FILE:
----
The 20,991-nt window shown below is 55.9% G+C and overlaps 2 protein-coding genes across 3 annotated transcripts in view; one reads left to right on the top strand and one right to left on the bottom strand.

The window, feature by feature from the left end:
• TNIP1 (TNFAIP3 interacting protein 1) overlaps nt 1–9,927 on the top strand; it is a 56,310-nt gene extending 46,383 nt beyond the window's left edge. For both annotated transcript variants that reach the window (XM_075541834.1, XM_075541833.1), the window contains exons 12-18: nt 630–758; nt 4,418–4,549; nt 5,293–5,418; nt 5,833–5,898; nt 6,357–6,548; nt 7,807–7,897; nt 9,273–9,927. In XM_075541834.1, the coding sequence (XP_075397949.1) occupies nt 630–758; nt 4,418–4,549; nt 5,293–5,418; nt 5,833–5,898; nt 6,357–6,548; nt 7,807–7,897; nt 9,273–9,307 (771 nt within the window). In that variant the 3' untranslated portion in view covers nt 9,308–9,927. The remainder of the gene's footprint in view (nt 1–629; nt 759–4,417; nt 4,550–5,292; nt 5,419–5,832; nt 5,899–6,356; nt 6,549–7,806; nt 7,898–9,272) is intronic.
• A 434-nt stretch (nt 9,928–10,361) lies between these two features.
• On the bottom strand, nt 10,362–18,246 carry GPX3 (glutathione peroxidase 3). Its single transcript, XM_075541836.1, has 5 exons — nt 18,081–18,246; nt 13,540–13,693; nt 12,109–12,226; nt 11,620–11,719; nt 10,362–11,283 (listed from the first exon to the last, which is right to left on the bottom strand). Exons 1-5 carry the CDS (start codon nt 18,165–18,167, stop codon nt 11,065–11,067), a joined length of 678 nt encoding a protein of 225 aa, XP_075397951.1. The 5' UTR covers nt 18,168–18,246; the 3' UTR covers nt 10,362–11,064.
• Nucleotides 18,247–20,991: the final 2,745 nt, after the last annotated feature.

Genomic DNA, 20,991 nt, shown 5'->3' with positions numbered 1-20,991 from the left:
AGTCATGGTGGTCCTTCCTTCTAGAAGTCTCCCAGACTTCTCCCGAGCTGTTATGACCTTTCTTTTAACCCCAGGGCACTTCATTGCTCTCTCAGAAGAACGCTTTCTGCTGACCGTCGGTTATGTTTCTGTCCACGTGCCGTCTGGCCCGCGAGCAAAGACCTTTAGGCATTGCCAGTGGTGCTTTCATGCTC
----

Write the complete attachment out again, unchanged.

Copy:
The 20,991-nt window shown below is 55.9% G+C and overlaps 2 protein-coding genes across 3 annotated transcripts in view; one reads left to right on the top strand and one right to left on the bottom strand.

The window, feature by feature from the left end:
• TNIP1 (TNFAIP3 interacting protein 1) overlaps nt 1–9,927 on the top strand; it is a 56,310-nt gene extending 46,383 nt beyond the window's left edge. For both annotated transcript variants that reach the window (XM_075541834.1, XM_075541833.1), the window contains exons 12-18: nt 630–758; nt 4,418–4,549; nt 5,293–5,418; nt 5,833–5,898; nt 6,357–6,548; nt 7,807–7,897; nt 9,273–9,927. In XM_075541834.1, the coding sequence (XP_075397949.1) occupies nt 630–758; nt 4,418–4,549; nt 5,293–5,418; nt 5,833–5,898; nt 6,357–6,548; nt 7,807–7,897; nt 9,273–9,307 (771 nt within the window). In that variant the 3' untranslated portion in view covers nt 9,308–9,927. The remainder of the gene's footprint in view (nt 1–629; nt 759–4,417; nt 4,550–5,292; nt 5,419–5,832; nt 5,899–6,356; nt 6,549–7,806; nt 7,898–9,272) is intronic.
• A 434-nt stretch (nt 9,928–10,361) lies between these two features.
• On the bottom strand, nt 10,362–18,246 carry GPX3 (glutathione peroxidase 3). Its single transcript, XM_075541836.1, has 5 exons — nt 18,081–18,246; nt 13,540–13,693; nt 12,109–12,226; nt 11,620–11,719; nt 10,362–11,283 (listed from the first exon to the last, which is right to left on the bottom strand). Exons 1-5 carry the CDS (start codon nt 18,165–18,167, stop codon nt 11,065–11,067), a joined length of 678 nt encoding a protein of 225 aa, XP_075397951.1. The 5' UTR covers nt 18,168–18,246; the 3' UTR covers nt 10,362–11,064.
• Nucleotides 18,247–20,991: the final 2,745 nt, after the last annotated feature.

Genomic DNA, 20,991 nt, shown 5'->3' with positions numbered 1-20,991 from the left:
AGTCATGGTGGTCCTTCCTTCTAGAAGTCTCCCAGACTTCTCCCGAGCTGTTATGACCTTTCTTTTAACCCCAGGGCACTTCATTGCTCTCTCAGAAGAACGCTTTCTGCTGACCGTCGGTTATGTTTCTGTCCACGTGCCGTCTGGCCCGCGAGCAAAGACCTTTAGGCATTGCCAGTGGTGCTTTCATGCTC